ABARES the bears
- Wheat production is increased by 2.2mmt to 28.9mmt, with the majority of the increase in NSW. The third-largest crop.
- Barley production is increased by 658kmt to 11.2mmt. This is the second-largest crop behind 2016.
- The 2016 barley crop lead to anti-dumping allegations by China. In that year the majority of the barley surplus went to China. They are not an option this year, which will likely lead to larger stockpiles.
- Canola production is forecast at 3.4mmt. The acreage is below the ten-year average, but yields are strong.
- The overall ABARES have made a big call on the wheat numbers, and they are based on a wet spring.
- At present everything will have to go well, if not perfectly from here on in to meet these expectations.
The Australian Bureau of Agricultural and Resource Economics and Sciences (ABARES) released their crop report this morning. We were up early to have a look at the numbers.
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ABARES provide a report detailing the major broadacre commodities, with the crop acreage and production estimates. This report is produced every quarter and provides some insights into the coming crop.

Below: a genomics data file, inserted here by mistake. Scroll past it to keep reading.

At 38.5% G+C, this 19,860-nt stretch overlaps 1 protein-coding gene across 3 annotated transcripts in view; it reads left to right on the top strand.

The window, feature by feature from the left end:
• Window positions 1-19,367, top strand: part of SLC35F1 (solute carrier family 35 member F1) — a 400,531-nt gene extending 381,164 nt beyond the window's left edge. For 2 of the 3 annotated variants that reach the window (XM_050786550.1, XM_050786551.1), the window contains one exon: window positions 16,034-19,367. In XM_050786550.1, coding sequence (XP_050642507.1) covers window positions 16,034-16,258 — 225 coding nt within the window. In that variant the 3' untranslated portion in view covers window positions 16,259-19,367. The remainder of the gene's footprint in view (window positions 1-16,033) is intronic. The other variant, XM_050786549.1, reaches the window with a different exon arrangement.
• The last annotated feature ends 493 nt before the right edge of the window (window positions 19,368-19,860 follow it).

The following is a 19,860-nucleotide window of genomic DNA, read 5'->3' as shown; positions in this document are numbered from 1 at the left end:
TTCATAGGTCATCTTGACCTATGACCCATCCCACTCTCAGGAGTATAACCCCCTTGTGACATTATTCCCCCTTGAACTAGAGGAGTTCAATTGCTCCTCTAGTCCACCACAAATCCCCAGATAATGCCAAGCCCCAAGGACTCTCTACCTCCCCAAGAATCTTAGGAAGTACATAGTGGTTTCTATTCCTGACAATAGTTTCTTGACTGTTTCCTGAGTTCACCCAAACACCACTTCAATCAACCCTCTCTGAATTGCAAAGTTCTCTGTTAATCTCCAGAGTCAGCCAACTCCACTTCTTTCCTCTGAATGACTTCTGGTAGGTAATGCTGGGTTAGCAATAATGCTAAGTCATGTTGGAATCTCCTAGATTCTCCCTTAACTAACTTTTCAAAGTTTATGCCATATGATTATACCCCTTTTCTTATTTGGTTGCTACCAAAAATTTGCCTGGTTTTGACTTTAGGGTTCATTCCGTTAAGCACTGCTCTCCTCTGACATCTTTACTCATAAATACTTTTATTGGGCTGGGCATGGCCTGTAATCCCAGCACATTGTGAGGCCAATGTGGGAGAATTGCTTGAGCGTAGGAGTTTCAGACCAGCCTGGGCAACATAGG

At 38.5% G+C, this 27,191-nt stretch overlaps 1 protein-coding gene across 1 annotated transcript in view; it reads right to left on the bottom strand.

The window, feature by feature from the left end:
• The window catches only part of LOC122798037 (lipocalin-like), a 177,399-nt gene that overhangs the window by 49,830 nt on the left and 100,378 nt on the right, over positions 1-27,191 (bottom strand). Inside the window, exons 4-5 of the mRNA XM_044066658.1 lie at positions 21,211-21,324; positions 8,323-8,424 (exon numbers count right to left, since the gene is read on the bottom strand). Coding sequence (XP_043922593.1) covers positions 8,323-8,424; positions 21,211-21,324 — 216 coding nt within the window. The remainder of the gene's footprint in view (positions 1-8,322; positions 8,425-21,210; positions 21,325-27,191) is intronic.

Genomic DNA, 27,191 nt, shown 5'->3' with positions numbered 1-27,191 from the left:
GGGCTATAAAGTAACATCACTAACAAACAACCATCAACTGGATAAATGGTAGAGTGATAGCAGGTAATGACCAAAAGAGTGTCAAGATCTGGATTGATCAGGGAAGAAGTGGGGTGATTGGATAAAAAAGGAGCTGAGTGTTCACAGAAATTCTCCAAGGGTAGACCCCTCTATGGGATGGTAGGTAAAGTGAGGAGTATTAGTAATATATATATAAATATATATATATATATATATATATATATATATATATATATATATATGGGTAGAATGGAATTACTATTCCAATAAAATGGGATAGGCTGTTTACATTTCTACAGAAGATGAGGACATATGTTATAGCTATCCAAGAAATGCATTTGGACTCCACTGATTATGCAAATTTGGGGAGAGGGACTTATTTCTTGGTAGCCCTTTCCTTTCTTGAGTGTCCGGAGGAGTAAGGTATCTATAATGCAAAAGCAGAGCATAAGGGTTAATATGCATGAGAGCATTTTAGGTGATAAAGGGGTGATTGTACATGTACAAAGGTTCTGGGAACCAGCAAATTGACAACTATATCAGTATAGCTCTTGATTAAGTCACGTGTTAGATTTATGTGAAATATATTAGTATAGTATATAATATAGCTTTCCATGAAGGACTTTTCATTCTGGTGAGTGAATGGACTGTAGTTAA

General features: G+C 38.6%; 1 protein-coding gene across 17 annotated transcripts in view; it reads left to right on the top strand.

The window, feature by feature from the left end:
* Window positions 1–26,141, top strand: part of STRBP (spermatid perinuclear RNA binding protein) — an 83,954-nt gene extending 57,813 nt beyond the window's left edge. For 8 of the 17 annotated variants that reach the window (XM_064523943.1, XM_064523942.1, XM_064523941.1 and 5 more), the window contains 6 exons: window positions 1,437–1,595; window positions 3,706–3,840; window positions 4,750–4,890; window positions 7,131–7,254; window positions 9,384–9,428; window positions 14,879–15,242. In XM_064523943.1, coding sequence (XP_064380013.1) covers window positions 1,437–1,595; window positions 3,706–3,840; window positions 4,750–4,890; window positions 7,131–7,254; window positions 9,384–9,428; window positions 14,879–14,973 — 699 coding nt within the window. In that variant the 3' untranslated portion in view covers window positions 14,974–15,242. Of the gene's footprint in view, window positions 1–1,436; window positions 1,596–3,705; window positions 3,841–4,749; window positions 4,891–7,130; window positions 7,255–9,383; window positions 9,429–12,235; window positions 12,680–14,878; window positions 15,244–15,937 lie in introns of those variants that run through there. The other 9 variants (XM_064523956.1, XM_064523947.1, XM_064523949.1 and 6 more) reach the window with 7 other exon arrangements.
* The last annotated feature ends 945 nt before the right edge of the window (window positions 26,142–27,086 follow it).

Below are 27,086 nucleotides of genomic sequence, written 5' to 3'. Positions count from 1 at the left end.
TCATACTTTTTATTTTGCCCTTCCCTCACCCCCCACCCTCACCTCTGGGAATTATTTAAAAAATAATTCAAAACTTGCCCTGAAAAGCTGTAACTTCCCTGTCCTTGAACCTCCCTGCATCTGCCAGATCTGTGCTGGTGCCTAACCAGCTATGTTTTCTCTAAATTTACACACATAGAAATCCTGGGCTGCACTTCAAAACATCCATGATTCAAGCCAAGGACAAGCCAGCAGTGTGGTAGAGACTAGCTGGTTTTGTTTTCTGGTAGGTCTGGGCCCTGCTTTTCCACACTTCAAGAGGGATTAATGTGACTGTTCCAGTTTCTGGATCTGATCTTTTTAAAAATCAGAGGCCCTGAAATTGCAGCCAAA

Let’s look at the headline numbers.
The most important crop, wheat, has been increased by 2.2mmt to 28.9mmt. This would make the crop the third largest, behind 2011 and 2016. This is a substantial increase, beyond the expectations of many trade participants who we have been chatting with. It is still possible that production will meet these forecasts. However, it will be dependent upon a favourable finish.
The barley crop has increased 658kmt, to 11.2mmt, the second largest behind 2016 at 13.5mmt. If we remember back to 2016, it was a challenge to export the volume. The surplus lead to lower prices which in the end were primarily hoovered up by China.
Leading to the current anti-competitive dumping allegation, and now China no longer being a destination. Although we are producing less than 2016, our possible export destinations are constrained.
There is a strong possibility of expanded end-stocks going into the 2021 harvest.
The canola crop is forecast at 3.4mmt, this is a rise of 5% or 169kmt. The production of canola has been constrained by lower than average acreage. Meanwhile, yields on a national level are predicted to be the second-highest level.
The overall production narrowly missed out on 6th position, to fall into 7th. Overall production of canola should meet domestic demand. Internationally, however, strong demand for oilseeds is helping maintain healthy pricing levels.
Canola always makes me nervous at this time of the year, whilst it is a picture-perfect crop, it does have the capacity to lose yield quickly.
When you delve into the data on a state by state basis, it is clear that the bulk of the rise has come from New South Wales. This is hardly surprising given the mild weather. Thee wet spring predicted by the BOM seems to be evaporating, which may take some of the honey from this forecast.
The most perplexing part is that the forecast for the major commodities (wheat, barley & canola) in South Australia was left entirely unchanged.